Earls’ director of Culinary Development, chef Reuben Major, says one of the challenges in the casual sector is the competition. “Probably the biggest trend we’ve seen is that the majority of [full-service] restaurants are competing in the same category. Many fine-dining restaurants have eased off on the fanciness and are becoming more casual. Prices are far more even across the board, and consumers don’t seem to want to go out and spend on big-ticket experiences as often as they would have even a couple of years ago,” says Major. “This makes the competitive level in our segment that much more challenging.”

Michael Bonacini, co-owner of Oliver & Bonacini Restaurants (see Q&A on p. 24) agrees. “Casual dining has seen far more competitiveness,” he says, noting that while this makes things more challenging for his company’s more casual Oliver & Bonacini Café Grills, it’s good news for the company’s fine-dining restaurants, particularly Auberge du Pommier and Canoe. “Folks who are opening new restaurants are not doing it at that high-end,” he says. “The competitive aspect is lesser in that very thin upper end, and that’s been one of the positive outcomes for us [in the fine-dining sector].” Overall, sales have been relatively flat for Oliver & Bonacini this year, but Bonacini says that’s to be expected considering the economic climate. It’s why he calls 2012 a “reasonably decent year” for Oliver & Bonacini.

Bonacini notes that the company is doing a number of things to try to encourage restaurant patronage on the lower traffic days of the week, which are typically Mondays through Wednesdays. At the Café Grills, they’ve implemented a Tuesday night Pizza-and-Pasta promotion. For $12.95, customers can choose from five pastas and three pizzas and add a salad for $2.50. “It’s the kind of meal mom, dad and the three kids can have,” he says. “It’s not so gastro-driven; it’s straightforward and value-driven.”

In addition to increasing sales, it’s also important to keep operations as efficient as possible to continue to reap profit even when sales aren’t skyrocketing. “This is going to be a prolonged slow-growth economy, so we need to gear up for that,” Bonacini explains. “Efficiency” is a buzzword that’s been echoing throughout his organization over the past couple of years as the team continually searches for ways to keep costs down.

The Canadian Restaurant and Foodservices Association’s president and CEO, Garth Whyte, is witnessing a belt-tightening attitude across the industry, particularly among operations that opened in the last five years or so. “If you start up during a recession, you have a higher probability of doing well during good times, because you know how to manage your expenditures,” he says. In general, “Those that make it through a recession are stronger than ever.”

As far as food trends go, Whyte says the local-food movement is here to stay, as are trends involving sustainability, simplicity and nutrition. Concerns over allergies and gluten still loom large, and wise restaurateurs are starting to consider people who have food allergies or gluten sensitivities when designing their menus. For example, The Old Spaghetti Factory began offering gluten-free items on its menu three years ago. “It’s been so well-received by so many people,” says Kanuka.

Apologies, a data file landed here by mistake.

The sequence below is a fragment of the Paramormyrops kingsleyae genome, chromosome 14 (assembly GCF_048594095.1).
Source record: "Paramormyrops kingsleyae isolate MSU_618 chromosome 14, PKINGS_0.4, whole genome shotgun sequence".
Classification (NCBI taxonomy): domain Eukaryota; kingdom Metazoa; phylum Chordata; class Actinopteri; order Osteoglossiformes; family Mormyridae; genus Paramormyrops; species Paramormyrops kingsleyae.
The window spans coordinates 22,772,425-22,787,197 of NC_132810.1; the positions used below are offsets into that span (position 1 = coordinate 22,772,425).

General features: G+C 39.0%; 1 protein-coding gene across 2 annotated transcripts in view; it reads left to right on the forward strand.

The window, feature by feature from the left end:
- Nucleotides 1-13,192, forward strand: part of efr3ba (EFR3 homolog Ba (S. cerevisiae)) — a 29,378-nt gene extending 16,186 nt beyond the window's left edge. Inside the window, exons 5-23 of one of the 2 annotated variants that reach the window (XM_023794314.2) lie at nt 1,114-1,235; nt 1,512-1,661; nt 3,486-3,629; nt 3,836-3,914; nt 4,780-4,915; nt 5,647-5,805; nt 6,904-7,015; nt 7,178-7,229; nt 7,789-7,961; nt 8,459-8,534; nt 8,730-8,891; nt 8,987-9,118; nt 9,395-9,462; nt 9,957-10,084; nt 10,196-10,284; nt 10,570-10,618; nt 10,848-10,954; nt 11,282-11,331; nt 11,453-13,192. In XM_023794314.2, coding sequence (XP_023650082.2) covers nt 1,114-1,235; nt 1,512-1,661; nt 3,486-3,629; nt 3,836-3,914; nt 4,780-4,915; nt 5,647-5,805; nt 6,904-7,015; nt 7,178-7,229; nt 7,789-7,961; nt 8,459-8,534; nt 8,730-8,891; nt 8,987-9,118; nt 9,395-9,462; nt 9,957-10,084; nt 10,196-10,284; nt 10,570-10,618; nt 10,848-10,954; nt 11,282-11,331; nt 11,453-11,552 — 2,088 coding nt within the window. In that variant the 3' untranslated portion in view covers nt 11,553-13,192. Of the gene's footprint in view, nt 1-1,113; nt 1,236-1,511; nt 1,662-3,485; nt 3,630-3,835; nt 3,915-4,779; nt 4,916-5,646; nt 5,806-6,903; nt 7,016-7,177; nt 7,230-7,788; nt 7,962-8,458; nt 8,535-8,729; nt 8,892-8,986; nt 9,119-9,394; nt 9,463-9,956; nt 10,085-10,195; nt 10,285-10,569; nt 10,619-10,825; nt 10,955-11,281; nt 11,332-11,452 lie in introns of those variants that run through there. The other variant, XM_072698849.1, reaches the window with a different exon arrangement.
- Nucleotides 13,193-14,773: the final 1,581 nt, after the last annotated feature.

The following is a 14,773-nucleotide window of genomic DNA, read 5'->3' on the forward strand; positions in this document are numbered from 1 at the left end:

Breakfast, snacks and specialty coffees continue to be big sellers in 2012. And, in general, non-alcoholic beverages are hot-selling items. “Smoothies, non-carbonated beverages, like lemonade, and energy drinks are all growing,” says NPD Group’s Carter.

Comfort food and a “back-to-basics” mentality are also still resonating with people who want to spend their money on familiar dishes that offer good value, says Whyte. Kanuka agrees, noting that the Old Spaghetti Factory recently introduced a chicken parmigiana special (which includes sourdough bread, minestrone soup or green salad, side spaghetti with tomato sauce, spumoni ice-cream and coffee or tea). It instantly became the restaurant’s bestselling item. “That doesn’t happen with specials very often,” he says, guessing the appeal is the “comfort-food” quality and the value aspect of the dish ($14.50 to $14.95, depending on the province) that’s spurring people to order it in such large numbers.

Also related to comfort food is the resurgence of the burger. The hamburger is currently creating a splash, with countless premium burger restaurants such as The Works, Hero Certified Burgers and the like opening units across the country. Chef Major at Earls says his chain hasn’t ignored the impact of the burger, and it’s paid off: “With the North American rebirth of the burger culture beginning two or three years ago, we focused on that trend beginning with making our burger buns from scratch in our restaurants as well as launching a signature Bronx Burger, and our burger section has shown the strongest growth on the menu this year and last.”

So the good news is Canadians love to eat out, and they’re eating out often — even if that just means a bagel on the way to work. They adore innovation and trying new things. They are, however, cautious in their spending, because they don’t quite trust the economy. “Canada’s economic growth is OK, but not fantastic, which means we’re more sensitive to things beyond our control,” says the Conference Board’s Burt. “We really think it’s going to be 2014 when things start to accelerate again.” In light of that, for Canadian foodservice operators, it seems the next year or so is going to be about offering innovative menu items to attract customers, providing good value for the money, keeping margins tight in terms of food costs and operational efficiencies and giving customers what they want in terms of fresh, local, healthy options as well as a healthy dose of comfort food.